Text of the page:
BUDAPEST (Reuters) - Hungary’s ruling Fidesz party, preparing for elections next April, promised on Thursday to highlight what it called a plan by billionaire financier George Soros to bring millions of migrants into Europe.
Fidesz asked Prime Minister Viktor Orban’s government to carry out a “national consultation” about Brussels’ plans to distribute asylum-seekers in the EU, a week after the EU’s top court ruled against complainants Hungary and Slovakia.
Previous such consultations have taken the form of sending out questionnaires to millions of voters, setting out the government’s right-wing nationalist position and asking people if they agree.
Soros, a Hungarian-born Jew who has spent a large part of his fortune funding pro-democracy and human rights groups, has been targeted by Orban’s government repeatedly. His spokesman has described the government’s portrayal of his views on immigration as “fantasy”.
Orban has been one of the loudest opponents of mandatory migrant resettlement quotas proposed by the EU, arguing this would undermine its sovereignty and social fabric. His stance has gone down well with voters, and Fidesz is firmly ahead in opinion polls.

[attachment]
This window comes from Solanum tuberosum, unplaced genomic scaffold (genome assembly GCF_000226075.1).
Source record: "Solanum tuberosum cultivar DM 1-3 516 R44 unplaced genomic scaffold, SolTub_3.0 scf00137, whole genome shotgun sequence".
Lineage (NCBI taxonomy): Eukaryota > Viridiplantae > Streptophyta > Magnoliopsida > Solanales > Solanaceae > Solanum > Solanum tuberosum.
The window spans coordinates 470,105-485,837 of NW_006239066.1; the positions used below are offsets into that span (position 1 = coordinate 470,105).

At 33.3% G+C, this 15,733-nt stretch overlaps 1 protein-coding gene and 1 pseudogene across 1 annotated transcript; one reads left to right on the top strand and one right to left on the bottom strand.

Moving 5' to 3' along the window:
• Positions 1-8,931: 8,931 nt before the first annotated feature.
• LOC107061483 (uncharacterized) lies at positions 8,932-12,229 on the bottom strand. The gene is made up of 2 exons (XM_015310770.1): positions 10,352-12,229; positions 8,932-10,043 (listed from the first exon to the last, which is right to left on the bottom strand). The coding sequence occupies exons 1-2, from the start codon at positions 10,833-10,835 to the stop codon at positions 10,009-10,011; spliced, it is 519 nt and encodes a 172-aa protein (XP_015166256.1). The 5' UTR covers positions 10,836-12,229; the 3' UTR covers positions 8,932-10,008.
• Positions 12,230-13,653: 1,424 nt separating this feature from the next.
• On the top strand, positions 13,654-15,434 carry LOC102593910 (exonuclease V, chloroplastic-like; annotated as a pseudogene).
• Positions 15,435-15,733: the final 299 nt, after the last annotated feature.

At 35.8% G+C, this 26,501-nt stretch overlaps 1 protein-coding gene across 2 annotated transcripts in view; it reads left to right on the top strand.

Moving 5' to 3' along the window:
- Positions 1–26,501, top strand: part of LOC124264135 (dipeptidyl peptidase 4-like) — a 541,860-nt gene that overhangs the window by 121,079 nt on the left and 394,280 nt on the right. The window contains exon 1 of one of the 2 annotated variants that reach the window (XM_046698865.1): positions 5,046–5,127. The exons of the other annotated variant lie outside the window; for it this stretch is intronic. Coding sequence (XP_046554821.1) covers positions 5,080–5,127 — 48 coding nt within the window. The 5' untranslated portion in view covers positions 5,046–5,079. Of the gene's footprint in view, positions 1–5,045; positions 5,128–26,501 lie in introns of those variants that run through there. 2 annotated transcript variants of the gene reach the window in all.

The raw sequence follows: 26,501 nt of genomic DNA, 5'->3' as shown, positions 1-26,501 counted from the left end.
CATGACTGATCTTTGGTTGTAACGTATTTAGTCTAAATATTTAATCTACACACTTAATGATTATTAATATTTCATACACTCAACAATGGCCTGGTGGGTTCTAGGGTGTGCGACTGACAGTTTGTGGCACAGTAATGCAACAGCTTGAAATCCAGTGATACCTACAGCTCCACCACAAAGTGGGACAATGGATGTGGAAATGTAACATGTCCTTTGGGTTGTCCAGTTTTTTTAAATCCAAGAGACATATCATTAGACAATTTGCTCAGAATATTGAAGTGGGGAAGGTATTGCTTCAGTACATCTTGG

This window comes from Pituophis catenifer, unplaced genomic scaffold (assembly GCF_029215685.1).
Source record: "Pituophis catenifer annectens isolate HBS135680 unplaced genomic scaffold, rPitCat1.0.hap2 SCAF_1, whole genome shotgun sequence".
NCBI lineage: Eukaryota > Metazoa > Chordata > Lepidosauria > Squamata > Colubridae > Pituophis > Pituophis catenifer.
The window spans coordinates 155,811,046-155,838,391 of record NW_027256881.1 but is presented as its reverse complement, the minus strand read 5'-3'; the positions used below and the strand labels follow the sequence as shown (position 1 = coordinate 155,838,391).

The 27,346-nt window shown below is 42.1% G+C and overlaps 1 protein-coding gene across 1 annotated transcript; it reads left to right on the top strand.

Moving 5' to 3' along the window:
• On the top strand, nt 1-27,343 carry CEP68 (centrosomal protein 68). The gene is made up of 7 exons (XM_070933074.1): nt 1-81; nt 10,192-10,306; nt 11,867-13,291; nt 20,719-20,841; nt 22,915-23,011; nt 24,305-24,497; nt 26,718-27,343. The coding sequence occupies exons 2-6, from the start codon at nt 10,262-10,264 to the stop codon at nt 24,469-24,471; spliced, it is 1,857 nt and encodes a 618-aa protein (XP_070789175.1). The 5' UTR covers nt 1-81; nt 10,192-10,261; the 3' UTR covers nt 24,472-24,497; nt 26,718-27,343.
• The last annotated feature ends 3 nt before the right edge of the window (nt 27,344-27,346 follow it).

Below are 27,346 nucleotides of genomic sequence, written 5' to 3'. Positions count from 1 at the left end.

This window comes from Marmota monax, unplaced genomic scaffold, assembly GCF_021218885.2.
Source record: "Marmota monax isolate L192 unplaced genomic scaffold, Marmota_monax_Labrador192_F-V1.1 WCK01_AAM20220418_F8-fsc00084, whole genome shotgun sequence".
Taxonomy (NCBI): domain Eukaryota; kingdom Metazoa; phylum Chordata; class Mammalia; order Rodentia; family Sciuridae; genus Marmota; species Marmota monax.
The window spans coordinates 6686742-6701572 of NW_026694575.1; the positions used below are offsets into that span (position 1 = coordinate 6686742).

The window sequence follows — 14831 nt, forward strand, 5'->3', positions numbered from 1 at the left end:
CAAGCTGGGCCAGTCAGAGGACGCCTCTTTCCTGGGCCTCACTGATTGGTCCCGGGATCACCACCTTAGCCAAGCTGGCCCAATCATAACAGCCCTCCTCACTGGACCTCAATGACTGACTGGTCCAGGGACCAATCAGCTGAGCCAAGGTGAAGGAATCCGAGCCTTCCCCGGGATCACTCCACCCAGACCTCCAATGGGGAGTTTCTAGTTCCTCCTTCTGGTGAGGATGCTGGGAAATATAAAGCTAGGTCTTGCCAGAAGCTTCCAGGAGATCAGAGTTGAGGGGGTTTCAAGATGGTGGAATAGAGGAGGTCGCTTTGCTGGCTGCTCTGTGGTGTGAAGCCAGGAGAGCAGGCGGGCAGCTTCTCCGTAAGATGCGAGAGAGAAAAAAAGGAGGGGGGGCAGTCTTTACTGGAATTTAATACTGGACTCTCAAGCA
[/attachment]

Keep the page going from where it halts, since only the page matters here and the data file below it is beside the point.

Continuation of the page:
Lajos Kosa, a party vice chairman, said the national consultation should focus on the alleged Soros plan, something that would place migration at the centre of the campaign.
“The European Commission stops just short of saying that they carry out the Soros plan... but all their steps and ideas with regard to migration point in this direction,” Kosa said, adding last week’s EU court defeat for Hungary had “opened the gates”.
Soros’ spokesman Michael Vachon in July dismissed the idea that the financier and philanthropist was promoting a scheme to import millions of illegal immigrants into Europe.
“Soros’s actual position on migration is that the international community should provide more support to the developing countries that today host 89 percent of refugees and that Europe should accept several hundred thousand fully screened refugees through an orderly process of vetting and resettlement,” he said.
He said an anti-migrant billboard campaign by the Hungarian government, showing a smiling Soros and carrying the caption “Don’t let Soros have the last laugh”, was “reminiscent of Europe’s darkest hours”.
The government ended the poster campaign over the summer.
Reporting by Krisztina Than; Editing by Mark Trevelyan